- What are our far-future product and market needs and plans?
- How should we go about moving from today’s service (or product) and market to tomorrow’s?
- What are our present product and service needs?
- What do we need to do to satisfy past commitments as we move to the future? How can this negotiation help us?
- What are our priorities? List them.
- How can we be sure that we will get what they agree to provide? How will we check? How will we measure both quality and performance?
- Win-Win Strategy
- Can we sell or buy more to get a better price?
- What else can we buy (or sell) to them?
- Will a change in specification help?
- Can delivery be better coordinated with production to reduce costs?
- Can transportation be reduced?
- Can some parts of the production process be moved from their responsibility to ours?
- Can payment terms help us, them, or both?
- Can we save on taxes?
- Can risk be shifted through another contract type (fixed price, cost plus, not to exceed or incentive)?
- Can inspection and quality costs be reduced for both parties?
- How can the other party contribute to our sales and market strategy?
- Should we form a partnership with them to expand joint win-win possibilities?
Assumptions Are Not To Be Trusted
Never trust your assumptions. They are likely to be as wrong as right. Salespeople, be careful with your assumptions. Don’t assume:Read more »
- "She'll never pay that much"
- "There's a lot of competition"
- "He doesn't have enough money"
- "They don't want to do business with us after the last mess-up"
- "I'm sure we're not the low bidder."
- Cause you to make high offers when low ones are called for.
- Influence you to make low demands and quick concessions when opposite actions are warranted.
- Seduce you into believing deadlines when patience is by far the better course.
- Create potential hurdles that can move you in the wrong direction.
Never Fear to Negotiate
Never fear to negotiate, no matter how great the differences are. It is impossible for both parties to recognize where and how an agreement can be made without undertaking the process of negotiating. The final outcome only becomes apparent after extended discussions. Fear can create enormous pressure on you and impact your negotiating success. Never get panicked into a final agreement by a time deadline. It is easy to fall into the time trap. Be skeptical about deadlines. Most of them are negotiable. If you make an error in coming to an agreement, don’t be afraid to admit it. Maybe it is an error in judgment or a mistake on some fact or statistic. Whatever it is, it can impact your final agreement. Deal with errors promptly. Admitting such mistakes takes courage, but immediate corrections are essential a satisfying agreement. Remember, negotiation is not a contest. Don’t shy away from negotiating just because you are afraid of making a mistake or doing poorly. With a little effort, and good negotiating skills, a better agreement can be found for both parties at the same time.Read more »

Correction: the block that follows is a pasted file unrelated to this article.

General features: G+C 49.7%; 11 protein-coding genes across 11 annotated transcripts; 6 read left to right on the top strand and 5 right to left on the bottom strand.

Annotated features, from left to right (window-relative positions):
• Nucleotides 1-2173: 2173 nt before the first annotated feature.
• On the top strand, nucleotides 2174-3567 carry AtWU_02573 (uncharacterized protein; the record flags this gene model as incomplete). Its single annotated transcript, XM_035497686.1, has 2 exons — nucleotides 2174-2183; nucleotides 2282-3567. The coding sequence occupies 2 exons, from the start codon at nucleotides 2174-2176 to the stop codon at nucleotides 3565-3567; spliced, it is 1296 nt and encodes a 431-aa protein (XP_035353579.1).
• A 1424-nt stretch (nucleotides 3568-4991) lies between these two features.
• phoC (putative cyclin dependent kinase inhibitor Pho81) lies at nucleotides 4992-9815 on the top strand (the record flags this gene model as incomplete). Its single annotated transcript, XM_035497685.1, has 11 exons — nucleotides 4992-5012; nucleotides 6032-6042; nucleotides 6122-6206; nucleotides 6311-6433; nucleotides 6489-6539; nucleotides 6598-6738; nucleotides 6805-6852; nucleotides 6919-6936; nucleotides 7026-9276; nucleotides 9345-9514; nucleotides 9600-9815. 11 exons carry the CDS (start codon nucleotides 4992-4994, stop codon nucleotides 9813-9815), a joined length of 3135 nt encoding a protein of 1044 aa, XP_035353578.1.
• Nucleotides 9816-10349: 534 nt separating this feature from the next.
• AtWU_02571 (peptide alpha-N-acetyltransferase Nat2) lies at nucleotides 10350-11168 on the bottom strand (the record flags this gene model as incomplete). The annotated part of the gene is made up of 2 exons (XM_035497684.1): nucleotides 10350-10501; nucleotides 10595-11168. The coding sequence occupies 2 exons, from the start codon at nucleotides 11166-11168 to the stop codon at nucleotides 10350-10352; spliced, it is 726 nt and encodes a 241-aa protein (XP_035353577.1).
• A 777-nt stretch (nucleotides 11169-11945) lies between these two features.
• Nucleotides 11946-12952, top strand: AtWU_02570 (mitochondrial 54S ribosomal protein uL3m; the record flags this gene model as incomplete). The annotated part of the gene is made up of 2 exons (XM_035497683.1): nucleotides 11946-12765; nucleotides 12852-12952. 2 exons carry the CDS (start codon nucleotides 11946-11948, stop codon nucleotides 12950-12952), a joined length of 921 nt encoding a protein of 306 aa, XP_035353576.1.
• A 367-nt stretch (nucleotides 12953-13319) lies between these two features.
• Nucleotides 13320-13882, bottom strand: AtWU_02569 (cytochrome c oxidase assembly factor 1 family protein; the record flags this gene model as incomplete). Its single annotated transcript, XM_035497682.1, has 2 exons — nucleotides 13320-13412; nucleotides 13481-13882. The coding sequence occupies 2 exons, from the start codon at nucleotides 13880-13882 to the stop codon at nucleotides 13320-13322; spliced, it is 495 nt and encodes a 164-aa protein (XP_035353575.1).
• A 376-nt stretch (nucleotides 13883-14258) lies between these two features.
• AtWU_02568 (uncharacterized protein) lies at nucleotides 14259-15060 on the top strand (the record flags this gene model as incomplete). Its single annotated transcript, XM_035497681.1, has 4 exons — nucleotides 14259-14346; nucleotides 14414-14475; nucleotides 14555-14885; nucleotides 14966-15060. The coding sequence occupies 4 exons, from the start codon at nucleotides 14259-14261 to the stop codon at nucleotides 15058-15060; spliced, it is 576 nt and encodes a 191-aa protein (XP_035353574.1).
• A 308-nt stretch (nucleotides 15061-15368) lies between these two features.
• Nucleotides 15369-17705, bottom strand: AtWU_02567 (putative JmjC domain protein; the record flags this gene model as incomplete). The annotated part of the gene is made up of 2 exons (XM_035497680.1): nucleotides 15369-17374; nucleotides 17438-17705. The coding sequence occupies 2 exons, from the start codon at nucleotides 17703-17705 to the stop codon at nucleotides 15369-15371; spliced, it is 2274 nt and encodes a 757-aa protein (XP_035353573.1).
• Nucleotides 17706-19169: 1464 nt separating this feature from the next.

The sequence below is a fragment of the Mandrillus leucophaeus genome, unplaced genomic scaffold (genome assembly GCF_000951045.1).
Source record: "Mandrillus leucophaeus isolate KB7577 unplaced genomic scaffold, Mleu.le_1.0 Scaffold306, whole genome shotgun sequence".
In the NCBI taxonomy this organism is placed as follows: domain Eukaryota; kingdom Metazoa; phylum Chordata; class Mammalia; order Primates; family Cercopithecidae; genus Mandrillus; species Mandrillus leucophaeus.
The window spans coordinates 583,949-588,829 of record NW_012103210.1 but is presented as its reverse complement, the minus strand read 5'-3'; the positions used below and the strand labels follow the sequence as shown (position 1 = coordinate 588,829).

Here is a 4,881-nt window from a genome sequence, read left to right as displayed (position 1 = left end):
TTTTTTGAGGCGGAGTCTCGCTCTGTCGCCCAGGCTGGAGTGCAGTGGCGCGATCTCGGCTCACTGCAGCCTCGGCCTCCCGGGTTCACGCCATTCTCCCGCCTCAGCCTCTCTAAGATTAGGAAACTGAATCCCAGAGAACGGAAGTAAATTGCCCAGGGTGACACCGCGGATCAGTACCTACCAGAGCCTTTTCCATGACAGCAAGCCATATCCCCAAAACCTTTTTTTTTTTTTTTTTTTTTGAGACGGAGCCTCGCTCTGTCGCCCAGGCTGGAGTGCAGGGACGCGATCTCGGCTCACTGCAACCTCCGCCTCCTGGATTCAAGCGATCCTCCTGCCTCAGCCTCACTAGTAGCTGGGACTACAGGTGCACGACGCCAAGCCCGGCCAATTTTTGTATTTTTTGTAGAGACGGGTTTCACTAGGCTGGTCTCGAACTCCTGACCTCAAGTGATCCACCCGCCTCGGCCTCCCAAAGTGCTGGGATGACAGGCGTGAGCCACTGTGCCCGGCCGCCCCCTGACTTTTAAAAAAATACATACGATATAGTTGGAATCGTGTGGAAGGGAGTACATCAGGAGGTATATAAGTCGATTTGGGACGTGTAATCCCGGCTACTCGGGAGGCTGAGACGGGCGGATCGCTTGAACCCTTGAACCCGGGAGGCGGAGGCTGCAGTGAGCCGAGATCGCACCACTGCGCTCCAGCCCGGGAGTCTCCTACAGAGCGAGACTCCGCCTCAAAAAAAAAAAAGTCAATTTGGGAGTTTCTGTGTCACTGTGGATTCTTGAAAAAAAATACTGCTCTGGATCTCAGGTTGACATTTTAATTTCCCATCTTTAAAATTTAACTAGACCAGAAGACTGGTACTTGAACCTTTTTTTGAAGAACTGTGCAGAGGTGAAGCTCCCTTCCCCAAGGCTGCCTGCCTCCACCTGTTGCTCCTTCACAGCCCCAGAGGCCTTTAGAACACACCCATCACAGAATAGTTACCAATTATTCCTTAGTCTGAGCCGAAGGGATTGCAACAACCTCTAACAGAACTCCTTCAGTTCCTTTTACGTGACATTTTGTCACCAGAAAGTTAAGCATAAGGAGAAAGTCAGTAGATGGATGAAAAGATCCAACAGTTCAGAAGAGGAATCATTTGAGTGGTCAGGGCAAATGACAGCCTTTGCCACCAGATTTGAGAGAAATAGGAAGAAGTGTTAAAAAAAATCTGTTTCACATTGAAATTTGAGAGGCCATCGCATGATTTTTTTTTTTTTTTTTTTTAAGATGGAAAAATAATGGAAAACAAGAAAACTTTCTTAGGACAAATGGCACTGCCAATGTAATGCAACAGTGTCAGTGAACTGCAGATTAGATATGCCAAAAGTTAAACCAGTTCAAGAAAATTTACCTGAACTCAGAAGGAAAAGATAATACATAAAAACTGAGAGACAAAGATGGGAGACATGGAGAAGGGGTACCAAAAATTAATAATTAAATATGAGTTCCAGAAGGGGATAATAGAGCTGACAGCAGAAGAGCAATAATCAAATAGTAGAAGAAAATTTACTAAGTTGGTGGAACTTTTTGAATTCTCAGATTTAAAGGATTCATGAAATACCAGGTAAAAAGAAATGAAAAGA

Simple Interactions are Negotiations
Think about all of the interactions you have at your office, or with your family or friends. There is no doubt about it —THESE ARE NEGOTIATIONS: * Differences of Opinion and Disagreements * The Exchange of Viewpoints and Ideas * Being Heard – Selling your ideas. * Building Personal and Professional Relationships It’s important to realize that all of these types of interactions are negotiations. And, since they are negotiations, then the same skills that trained negotiators use can help in these, more subtle, but no less important negotiations. * Time – Am I using my time wisely? Should I ask for more time? * Deadlines – are they working for me or against me? Can they be changed? * What has the other person not disclosed?” * Where can I find “BOTH-WIN” opportunities? * What are the Personal/Intangible Issues impacting this negotiation? * What can I ask for in return? * How will I deal with a dead-lock? Should I cause a dead-lock? * What planning should I do before I enter this negotiation? * How will what I do impact my future relationship with this person/group? How you handle your daily discussions and meetings impact your career and all of your professional and personal relationships. Use the KARRASS techniques. Approach these interactions as negotiations and you will find yourself more confident, in more control and ending up with improved results.Read more »